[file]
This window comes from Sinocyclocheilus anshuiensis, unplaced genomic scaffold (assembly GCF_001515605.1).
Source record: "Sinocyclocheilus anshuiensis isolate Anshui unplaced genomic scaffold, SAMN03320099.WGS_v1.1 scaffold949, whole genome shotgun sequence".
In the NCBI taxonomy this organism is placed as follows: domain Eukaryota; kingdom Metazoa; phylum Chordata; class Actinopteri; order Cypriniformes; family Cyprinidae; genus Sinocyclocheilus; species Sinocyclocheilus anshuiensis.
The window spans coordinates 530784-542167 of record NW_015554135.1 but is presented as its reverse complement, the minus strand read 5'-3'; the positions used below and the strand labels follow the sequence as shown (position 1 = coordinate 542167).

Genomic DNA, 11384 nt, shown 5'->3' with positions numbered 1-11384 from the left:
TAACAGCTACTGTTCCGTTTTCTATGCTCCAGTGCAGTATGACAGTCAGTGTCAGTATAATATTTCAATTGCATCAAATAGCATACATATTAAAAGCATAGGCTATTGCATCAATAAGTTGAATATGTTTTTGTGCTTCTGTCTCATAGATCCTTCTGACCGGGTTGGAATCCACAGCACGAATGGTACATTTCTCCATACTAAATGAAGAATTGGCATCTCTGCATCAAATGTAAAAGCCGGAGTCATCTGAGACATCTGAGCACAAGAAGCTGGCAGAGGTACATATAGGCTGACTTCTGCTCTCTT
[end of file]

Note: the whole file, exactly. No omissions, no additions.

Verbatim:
This window comes from Sinocyclocheilus anshuiensis, unplaced genomic scaffold (assembly GCF_001515605.1).
Source record: "Sinocyclocheilus anshuiensis isolate Anshui unplaced genomic scaffold, SAMN03320099.WGS_v1.1 scaffold949, whole genome shotgun sequence".
In the NCBI taxonomy this organism is placed as follows: domain Eukaryota; kingdom Metazoa; phylum Chordata; class Actinopteri; order Cypriniformes; family Cyprinidae; genus Sinocyclocheilus; species Sinocyclocheilus anshuiensis.
The window spans coordinates 530784-542167 of record NW_015554135.1 but is presented as its reverse complement, the minus strand read 5'-3'; the positions used below and the strand labels follow the sequence as shown (position 1 = coordinate 542167).

Genomic DNA, 11384 nt, shown 5'->3' with positions numbered 1-11384 from the left:
TAACAGCTACTGTTCCGTTTTCTATGCTCCAGTGCAGTATGACAGTCAGTGTCAGTATAATATTTCAATTGCATCAAATAGCATACATATTAAAAGCATAGGCTATTGCATCAATAAGTTGAATATGTTTTTGTGCTTCTGTCTCATAGATCCTTCTGACCGGGTTGGAATCCACAGCACGAATGGTACATTTCTCCATACTAAATGAAGAATTGGCATCTCTGCATCAAATGTAAAAGCCGGAGTCATCTGAGACATCTGAGCACAAGAAGCTGGCAGAGGTACATATAGGCTGACTTCTGCTCTCTT